Quoting zeke (Reply 18):
Airbus already has publicly stated that they have weighted various large subsections as they arrived, and weight is meeting their expectations.

Are they getting 100% complete sections already? If so, that's extremely impressive. But it's also very unlikely.

Tom.


User currently offlineastuteman From United Kingdom, joined Jan 2005, 10070 posts, RR: 97
Reply 22, posted (2 years 4 weeks 1 day 22 hours ago) and read 58897 times:
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Quoting CM (Reply 17):
I think you mean the spec given to the customer?

Correct.

Quoting CM (Reply 17):
The numerous comments from customers tend to support my sense the A359 has a weight problem, and that would be relative to a customer spec weight, not the understated weights we see in the ACAP.

I don't disagree either. But I sense a muddling between "spec" OEW's and what you call "real" OEW's.

It would not surprise me to learn that the flight test A350-900's are 5t heavier than they are meant to be. If a customer "real" OEW is 5t higher than Airbus's spec, then that real frame might be 10t heavier than Airbus's "spec", but only 5t overweight.

By frame 17, Airbus seem to be suggesting they will have the weight back to where it is meant to be. I don't see this as being any different to the 787's early block points.
i'm sure you'll agree that later 787's are going to hit spec weight.

A "spec" weight A350-900 from LN 18 onward could easily have an in-service OEW some 5t heavier in airline config. But this is no different to CX,s, EK's and SQ's 77W's, all of which have "in-service" OEW's of around 174-175 tonnes, some 6 or 7 tonnes higher than "spec".
But they aren't overweight   

Rgds


User currently offlineCM From , joined Dec 1969, posts, RR:
Reply 23, posted (2 years 4 weeks 1 day 19 hours ago) and read 58608 times:

Quoting astuteman (Reply 22):
It would not surprise me to learn that the flight test A350-900's are 5t heavier than they are meant to be. If a customer "real" OEW is 5t higher than Airbus's spec, then that real frame might be 10t heavier than Airbus's "spec", but only 5t overweight.

I don't think we're in disagreement (maybe just violent agreement?), we're just looking at the airplane using a different baseline for reference. That's all. I'm quite confident real world A350-900s will tip the scales with a dry operating weight at or exceeding 145t.

Quoting ferpe (Reply 15):
788 vs 359 DIMENSIONAL ANALYSIS

Ferpe, the A359 is larger than the 787-9, and MUCH larger than the 787-8. The A350 family has design elements which are presumably optimally sized for the A359, yet will be accordingly oversized for the A358. The same is true for the 787-9 relative the 787-8. Your comparison seems like it should be between the A350-900 and 787-9 or A350-800 and 787-8 to help wash out any level of deoptimizations the OEM's accept for a minor model as a part of their family strategy.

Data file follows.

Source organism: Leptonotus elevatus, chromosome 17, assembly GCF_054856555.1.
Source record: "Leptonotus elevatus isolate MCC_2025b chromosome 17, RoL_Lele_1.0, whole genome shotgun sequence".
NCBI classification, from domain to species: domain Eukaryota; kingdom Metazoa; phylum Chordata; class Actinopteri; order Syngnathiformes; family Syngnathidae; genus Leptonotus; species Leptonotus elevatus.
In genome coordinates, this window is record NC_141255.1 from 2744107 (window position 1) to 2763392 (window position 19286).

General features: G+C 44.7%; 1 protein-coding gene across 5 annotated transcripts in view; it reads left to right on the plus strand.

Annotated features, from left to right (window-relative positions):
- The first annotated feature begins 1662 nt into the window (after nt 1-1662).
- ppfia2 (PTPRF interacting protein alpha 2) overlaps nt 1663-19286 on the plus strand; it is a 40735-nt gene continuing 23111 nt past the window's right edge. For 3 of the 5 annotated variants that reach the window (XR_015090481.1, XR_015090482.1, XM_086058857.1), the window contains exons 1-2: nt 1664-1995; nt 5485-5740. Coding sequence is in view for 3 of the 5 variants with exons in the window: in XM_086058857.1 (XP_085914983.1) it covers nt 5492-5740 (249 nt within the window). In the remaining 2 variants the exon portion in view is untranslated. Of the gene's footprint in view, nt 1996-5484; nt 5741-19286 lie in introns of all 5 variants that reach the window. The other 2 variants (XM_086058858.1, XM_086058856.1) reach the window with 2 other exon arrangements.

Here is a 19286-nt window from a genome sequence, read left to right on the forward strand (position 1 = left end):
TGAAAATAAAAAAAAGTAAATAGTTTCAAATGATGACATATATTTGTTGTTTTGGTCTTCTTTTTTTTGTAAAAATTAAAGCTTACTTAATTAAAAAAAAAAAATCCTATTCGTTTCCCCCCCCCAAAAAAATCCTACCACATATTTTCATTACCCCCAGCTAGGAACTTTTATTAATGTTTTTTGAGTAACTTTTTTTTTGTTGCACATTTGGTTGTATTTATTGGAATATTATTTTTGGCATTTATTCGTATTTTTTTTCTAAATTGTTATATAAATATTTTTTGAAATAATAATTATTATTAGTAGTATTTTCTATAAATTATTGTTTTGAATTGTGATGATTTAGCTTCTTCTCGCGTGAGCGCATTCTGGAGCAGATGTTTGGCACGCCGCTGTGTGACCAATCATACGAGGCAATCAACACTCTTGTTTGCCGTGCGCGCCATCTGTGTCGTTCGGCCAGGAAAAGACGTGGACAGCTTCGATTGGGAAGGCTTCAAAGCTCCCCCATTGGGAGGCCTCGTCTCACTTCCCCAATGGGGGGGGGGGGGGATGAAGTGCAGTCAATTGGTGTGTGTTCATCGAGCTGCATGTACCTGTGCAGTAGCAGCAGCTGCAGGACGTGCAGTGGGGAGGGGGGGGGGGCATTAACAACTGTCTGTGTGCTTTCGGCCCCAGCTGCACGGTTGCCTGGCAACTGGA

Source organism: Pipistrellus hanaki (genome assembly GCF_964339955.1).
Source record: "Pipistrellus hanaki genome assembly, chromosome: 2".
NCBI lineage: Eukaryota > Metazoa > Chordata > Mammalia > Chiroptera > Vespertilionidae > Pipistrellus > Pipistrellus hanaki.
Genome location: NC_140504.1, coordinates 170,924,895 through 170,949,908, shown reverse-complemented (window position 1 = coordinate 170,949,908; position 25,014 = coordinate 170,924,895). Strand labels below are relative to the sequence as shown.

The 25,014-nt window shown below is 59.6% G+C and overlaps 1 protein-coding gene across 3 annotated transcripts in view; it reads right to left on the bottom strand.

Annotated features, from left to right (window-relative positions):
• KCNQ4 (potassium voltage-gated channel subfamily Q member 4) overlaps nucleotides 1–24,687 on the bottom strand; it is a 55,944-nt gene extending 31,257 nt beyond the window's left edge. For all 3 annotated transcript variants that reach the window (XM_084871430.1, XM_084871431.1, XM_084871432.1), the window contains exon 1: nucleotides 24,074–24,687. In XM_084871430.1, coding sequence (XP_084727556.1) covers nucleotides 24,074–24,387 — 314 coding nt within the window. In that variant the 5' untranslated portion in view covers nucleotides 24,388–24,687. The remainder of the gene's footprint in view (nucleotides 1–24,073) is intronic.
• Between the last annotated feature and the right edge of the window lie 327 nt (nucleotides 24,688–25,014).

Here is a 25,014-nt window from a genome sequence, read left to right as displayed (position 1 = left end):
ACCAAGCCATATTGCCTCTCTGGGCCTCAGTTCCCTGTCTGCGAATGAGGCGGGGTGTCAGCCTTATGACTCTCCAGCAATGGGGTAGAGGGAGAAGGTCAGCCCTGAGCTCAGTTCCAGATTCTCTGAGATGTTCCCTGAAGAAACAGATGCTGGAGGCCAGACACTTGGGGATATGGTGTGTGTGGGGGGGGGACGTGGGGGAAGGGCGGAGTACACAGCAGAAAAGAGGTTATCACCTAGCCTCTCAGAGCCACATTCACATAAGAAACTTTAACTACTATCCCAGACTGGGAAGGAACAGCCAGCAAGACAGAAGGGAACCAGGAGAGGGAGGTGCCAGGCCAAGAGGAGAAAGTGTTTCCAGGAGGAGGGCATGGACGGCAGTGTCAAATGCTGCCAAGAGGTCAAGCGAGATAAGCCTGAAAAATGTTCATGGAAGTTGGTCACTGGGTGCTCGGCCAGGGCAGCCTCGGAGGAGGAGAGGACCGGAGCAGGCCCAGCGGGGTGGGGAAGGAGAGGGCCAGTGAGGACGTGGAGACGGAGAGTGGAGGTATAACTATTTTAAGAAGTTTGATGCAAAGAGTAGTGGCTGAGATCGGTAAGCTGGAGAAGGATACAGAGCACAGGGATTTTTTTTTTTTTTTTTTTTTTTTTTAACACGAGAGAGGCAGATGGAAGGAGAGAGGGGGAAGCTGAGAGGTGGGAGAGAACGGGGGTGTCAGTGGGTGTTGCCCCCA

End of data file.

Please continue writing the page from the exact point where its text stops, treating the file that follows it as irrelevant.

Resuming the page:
Thoughts?


User currently offlineferpe From France, joined Nov 2010, 2804 posts, RR: 59
Reply 24, posted (2 years 4 weeks 1 day 15 hours ago) and read 58348 times:

Quoting CM (Reply 23):
Your comparison seems like it should be between the A350-900 and 787-9 or A350-800 and 787-8 to help wash out any level of deoptimizations the OEM's accept for a minor model as a part of their family strategy.

Thoughts?

I don't think so for several reasons. In this reasoning I'm threading on grounds on the B side you know much better then I so bear with me on any mistakes made and I probably do the same on the A side. Well, nothing ventured, nothing gained  :

787 family:
In my mind the 787-8 was developed as first member of a family which would live in the space between SA and the 777 family (or it's successor). Thus the 787 is very much an optimized design for the 200-300 pax space with a natural cap from the 777 and the 788 as the first member is optimized for the lower part of that. In summary the design objective for the 788 was a well optimized 200-250 pax frame. The 789 is a stretch of the 788, as such it benefits from all the experience gained on the 788 but at the end of the day it also lives with a couple of donor traces, one being a wing which is a tick on the small side.


The A350 family:
In it's final incarnation the 350 family targets the 250-350 pax market, ie most of 787 and 777. The first member is designed in the middle of the window contrary to the 787 first member. This might result in a better optimization for the stretched top member (-1000) but makes life difficult for the shrink, especially if parts are not redesigned to recuperate the lower loads. To be fully fair to the 789 the -1000 wing, being a simple enlargement of the -900 via a TE extension, is also a tick on the small side, it would probably have had more span had the -1000 been a clean sheet design (for interested have a look in the tech/ops A vs B wing thread). Thus the 359 is very much the fully optimized member.


I think the different design philosophies for the 787 and 350 families are very evident when one puts them over each other in a frontal view:


http://i298.photobucket.com/albums/mm262/ferpe_bucket/A350vs788frontviewcomparison20120830.jpg


Here one can clearly see several things (788 blueish and 359 gray lines):

- The 787 is more compact in it's design, the MLG is shorter and the engines are hung higher visavi the wings, the wing fairing sleeker. This saves weight and frontal area, not only because the heavy legs of the NLG and MLG are shorter but the loads transferred through the LG legs from heavy landings have less lever lengths and the sleeker fairing creates less pressure drag.